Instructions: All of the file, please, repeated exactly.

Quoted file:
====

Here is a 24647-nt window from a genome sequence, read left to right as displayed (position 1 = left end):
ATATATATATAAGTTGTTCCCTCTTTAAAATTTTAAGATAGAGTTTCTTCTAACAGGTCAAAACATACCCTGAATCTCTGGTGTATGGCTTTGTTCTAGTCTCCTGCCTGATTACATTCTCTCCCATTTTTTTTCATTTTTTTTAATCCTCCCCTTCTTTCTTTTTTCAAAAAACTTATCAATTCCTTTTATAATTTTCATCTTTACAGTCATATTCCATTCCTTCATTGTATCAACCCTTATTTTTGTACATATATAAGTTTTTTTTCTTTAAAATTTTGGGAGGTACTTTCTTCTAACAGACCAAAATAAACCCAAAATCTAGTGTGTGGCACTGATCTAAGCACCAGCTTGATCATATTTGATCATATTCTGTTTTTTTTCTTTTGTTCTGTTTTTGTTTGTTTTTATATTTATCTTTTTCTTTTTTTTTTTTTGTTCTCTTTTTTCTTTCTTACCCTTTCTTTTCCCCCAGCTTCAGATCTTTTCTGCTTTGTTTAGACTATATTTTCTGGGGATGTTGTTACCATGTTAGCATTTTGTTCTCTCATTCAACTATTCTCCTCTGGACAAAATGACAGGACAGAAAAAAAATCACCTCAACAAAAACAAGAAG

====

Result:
Here is a 24647-nt window from a genome sequence, read left to right as displayed (position 1 = left end):
ATATATATATAAGTTGTTCCCTCTTTAAAATTTTAAGATAGAGTTTCTTCTAACAGGTCAAAACATACCCTGAATCTCTGGTGTATGGCTTTGTTCTAGTCTCCTGCCTGATTACATTCTCTCCCATTTTTTTTCATTTTTTTTAATCCTCCCCTTCTTTCTTTTTTCAAAAAACTTATCAATTCCTTTTATAATTTTCATCTTTACAGTCATATTCCATTCCTTCATTGTATCAACCCTTATTTTTGTACATATATAAGTTTTTTTTCTTTAAAATTTTGGGAGGTACTTTCTTCTAACAGACCAAAATAAACCCAAAATCTAGTGTGTGGCACTGATCTAAGCACCAGCTTGATCATATTTGATCATATTCTGTTTTTTTTCTTTTGTTCTGTTTTTGTTTGTTTTTATATTTATCTTTTTCTTTTTTTTTTTTTGTTCTCTTTTTTCTTTCTTACCCTTTCTTTTCCCCCAGCTTCAGATCTTTTCTGCTTTGTTTAGACTATATTTTCTGGGGATGTTGTTACCATGTTAGCATTTTGTTCTCTCATTCAACTATTCTCCTCTGGACAAAATGACAGGACAGAAAAAAAATCACCTCAACAAAAACAAGAAG